DBT teaches different skills to self-check and modify your behavior in the moment. These skills can help you move from discomfort to connection in everyday life.
In this downloadable reference sheet, find three easy-to-remember acronyms that will help your social skills with minimal effort: DEAR MAN, GIVE, and FAST.
These 3 phrases can help people who have experienced:
- Difficulty making or keeping friends
- Autism spectrum disorders (ASD)
- Social anxiety
- Borderline personality disorder (BPD)
- Complex trauma (CPTSD)
- Fear of conflict
- Abusive relationships
- General uncertainty about the “right” way to behave in social situations
How can these DBT phrases help social situations feel easier?
These 3 mnemonic devices, or phrases that help us remember ideas, can help you shut down unhelpful thinking styles and keep your priorities straight in the moment. They can also help remind you what makes for effective communication, how to express yourself confidently, and how to respect others’ boundaries without fear.
You’ll want to familiarize yourself with these mnemonic tools by thinking about them outside of situations where you’ll need to use them–like when you’re alone. However, they can be used in the moment, while socializing, on the fly.
Until you remember them easily, try reminding yourself of these three phrases in the morning before work or school. As you repeat them to yourself, in minutes per day, you’ll start to use these tools more automatically. They will eventually become second-nature.
That means no more fretting about whether you’re over-asserting yourself or behaving in an off-putting way.
Need motivation? Here’s what others have to say…
“Muahahahah! I love my #DBT #superpowers! DEAR MAN you are my best friend.” – @Abi_redhead
“As someone who was a combative young person, with disabilities that weren’t visible, I can say that folks can turn that ego driven energy into something far more effective without sacrificing anything. DBT DEAR MAN GIVE FAST. If you know, you know!” – @Featherbrained
“Been using these #DBT #FAST skills left and right and up and down lately. :)” – @HealingFromBPD
“Another great way of putting mentalizing and validation into practice is the DBT GIVE skill.” – @Borderlineland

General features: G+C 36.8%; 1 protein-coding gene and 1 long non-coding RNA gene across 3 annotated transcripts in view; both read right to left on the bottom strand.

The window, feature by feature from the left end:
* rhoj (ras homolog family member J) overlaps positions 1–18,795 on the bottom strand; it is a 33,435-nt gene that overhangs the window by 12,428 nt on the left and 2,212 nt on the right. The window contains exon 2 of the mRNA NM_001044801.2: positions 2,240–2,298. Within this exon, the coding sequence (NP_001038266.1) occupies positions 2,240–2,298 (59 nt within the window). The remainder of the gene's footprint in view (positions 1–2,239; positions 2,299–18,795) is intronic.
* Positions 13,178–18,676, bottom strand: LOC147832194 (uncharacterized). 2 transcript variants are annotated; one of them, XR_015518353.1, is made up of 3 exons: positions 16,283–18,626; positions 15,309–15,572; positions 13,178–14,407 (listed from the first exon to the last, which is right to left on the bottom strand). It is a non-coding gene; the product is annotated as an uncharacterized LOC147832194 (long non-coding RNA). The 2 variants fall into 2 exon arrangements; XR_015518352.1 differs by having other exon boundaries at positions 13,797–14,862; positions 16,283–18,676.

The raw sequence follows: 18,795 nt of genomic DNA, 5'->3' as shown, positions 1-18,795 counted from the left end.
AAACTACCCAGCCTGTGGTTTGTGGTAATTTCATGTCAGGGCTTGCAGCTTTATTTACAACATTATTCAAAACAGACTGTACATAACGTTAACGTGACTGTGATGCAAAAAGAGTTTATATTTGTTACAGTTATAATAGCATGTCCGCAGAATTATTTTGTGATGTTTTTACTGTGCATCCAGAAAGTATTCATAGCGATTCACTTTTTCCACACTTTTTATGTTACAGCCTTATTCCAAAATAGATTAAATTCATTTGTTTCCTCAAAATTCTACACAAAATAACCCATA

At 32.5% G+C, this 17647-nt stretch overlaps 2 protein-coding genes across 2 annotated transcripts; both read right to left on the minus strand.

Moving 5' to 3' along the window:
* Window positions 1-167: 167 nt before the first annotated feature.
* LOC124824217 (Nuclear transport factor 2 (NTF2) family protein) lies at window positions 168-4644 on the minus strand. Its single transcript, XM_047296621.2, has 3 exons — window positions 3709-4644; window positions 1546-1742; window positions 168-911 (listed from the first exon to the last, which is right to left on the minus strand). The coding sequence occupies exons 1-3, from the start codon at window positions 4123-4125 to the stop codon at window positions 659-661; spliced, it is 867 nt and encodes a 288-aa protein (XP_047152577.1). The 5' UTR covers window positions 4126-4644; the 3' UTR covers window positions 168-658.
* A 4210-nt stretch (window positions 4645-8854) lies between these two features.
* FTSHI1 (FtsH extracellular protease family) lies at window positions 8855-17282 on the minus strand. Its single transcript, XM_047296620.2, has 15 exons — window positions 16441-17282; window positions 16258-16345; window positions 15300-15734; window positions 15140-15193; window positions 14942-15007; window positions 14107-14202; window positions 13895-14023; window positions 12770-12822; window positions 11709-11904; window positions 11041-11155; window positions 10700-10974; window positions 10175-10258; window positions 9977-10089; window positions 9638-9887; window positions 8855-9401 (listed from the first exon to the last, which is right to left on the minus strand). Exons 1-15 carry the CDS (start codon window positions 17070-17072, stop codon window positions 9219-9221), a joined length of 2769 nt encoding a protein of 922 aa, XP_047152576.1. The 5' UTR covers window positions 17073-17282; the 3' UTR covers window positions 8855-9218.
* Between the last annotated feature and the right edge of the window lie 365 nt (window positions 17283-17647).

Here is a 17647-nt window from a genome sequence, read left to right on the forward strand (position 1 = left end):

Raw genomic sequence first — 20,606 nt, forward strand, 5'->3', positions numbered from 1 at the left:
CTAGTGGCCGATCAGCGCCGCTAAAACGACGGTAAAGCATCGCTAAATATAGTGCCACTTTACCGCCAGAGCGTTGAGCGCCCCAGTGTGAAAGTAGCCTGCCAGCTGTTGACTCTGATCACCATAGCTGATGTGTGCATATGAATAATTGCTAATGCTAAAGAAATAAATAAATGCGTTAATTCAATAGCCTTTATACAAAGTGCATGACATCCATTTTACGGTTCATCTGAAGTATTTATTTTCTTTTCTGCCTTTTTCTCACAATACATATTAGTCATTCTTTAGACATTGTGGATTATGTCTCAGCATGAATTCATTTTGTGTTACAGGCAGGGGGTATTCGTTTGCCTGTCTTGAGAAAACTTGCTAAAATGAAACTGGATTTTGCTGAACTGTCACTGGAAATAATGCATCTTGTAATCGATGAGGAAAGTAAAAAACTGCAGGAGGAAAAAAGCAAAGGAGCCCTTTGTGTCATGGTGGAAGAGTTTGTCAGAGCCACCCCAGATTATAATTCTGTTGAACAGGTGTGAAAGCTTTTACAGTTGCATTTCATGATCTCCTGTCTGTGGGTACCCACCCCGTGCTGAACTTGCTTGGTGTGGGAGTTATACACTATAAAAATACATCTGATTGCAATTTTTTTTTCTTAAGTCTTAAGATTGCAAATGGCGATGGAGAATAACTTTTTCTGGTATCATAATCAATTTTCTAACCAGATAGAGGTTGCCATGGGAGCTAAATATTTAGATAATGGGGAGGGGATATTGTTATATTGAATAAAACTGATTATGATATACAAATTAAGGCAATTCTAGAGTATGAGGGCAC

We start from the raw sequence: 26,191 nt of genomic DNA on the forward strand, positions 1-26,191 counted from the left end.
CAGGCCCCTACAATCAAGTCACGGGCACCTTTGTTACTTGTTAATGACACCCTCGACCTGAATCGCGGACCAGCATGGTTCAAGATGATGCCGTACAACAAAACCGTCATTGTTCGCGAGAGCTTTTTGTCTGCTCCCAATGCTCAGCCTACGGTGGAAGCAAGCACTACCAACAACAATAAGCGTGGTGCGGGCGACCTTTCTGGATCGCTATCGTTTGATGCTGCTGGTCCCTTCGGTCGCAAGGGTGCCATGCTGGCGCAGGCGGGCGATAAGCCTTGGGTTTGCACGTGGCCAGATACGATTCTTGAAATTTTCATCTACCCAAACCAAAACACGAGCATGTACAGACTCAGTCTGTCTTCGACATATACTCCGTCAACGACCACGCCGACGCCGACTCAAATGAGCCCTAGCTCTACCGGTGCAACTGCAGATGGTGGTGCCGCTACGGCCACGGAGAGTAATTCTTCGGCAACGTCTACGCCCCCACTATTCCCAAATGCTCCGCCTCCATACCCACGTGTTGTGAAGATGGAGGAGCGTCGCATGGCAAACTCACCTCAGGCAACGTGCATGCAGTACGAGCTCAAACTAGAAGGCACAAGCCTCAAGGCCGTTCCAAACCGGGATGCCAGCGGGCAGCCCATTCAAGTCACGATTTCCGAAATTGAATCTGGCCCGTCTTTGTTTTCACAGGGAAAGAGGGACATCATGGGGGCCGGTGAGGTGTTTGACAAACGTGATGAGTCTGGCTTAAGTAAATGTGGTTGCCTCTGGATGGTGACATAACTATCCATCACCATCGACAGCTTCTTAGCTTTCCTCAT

Boost your social skills with this DBT worksheet
DEAR MAN: “The most effective way to make a request”
- Describe the facts at hand
- Express your point of view
- Assert what you’d like
- Reinforce the connection between you and the other person
- Mindfully stay in the moment and avoid bringing the past into this situation
- Appear confident
- Negotiate with the other person to reach an agreement
GIVE: Healthy conversation-making checklist
- Gentle: am I expressing myself gently?
- Interested: am I expressing interest in what the other person’s saying?
- Validate: am I validating what the other person’s saying, where appropriate?
- Easy manner: am I maintaining an easy manner, not getting worked up or hostile?
FAST: Boundaries and self respect in conversations
- Fair: am I being fair to both myself and my partner in conversation?
- Apologies / no apologies: apologize if you’ve wronged the other person, but don’t apologize for setting boundaries or making a request
- Stick to your values: try to find a solution that doesn’t violate your values
- Truthful: be truthful and don’t give up on the conversation
Helpful terms and resources
DBT: an acronym that stands for “dialectical behavior therapy.” “Dialectical” refers to logically assessing both sides of an idea or situation–DBT techniques are about finding balance in our behavior. It can help us avoid the extremes of always blaming ourselves or always taking our own side.
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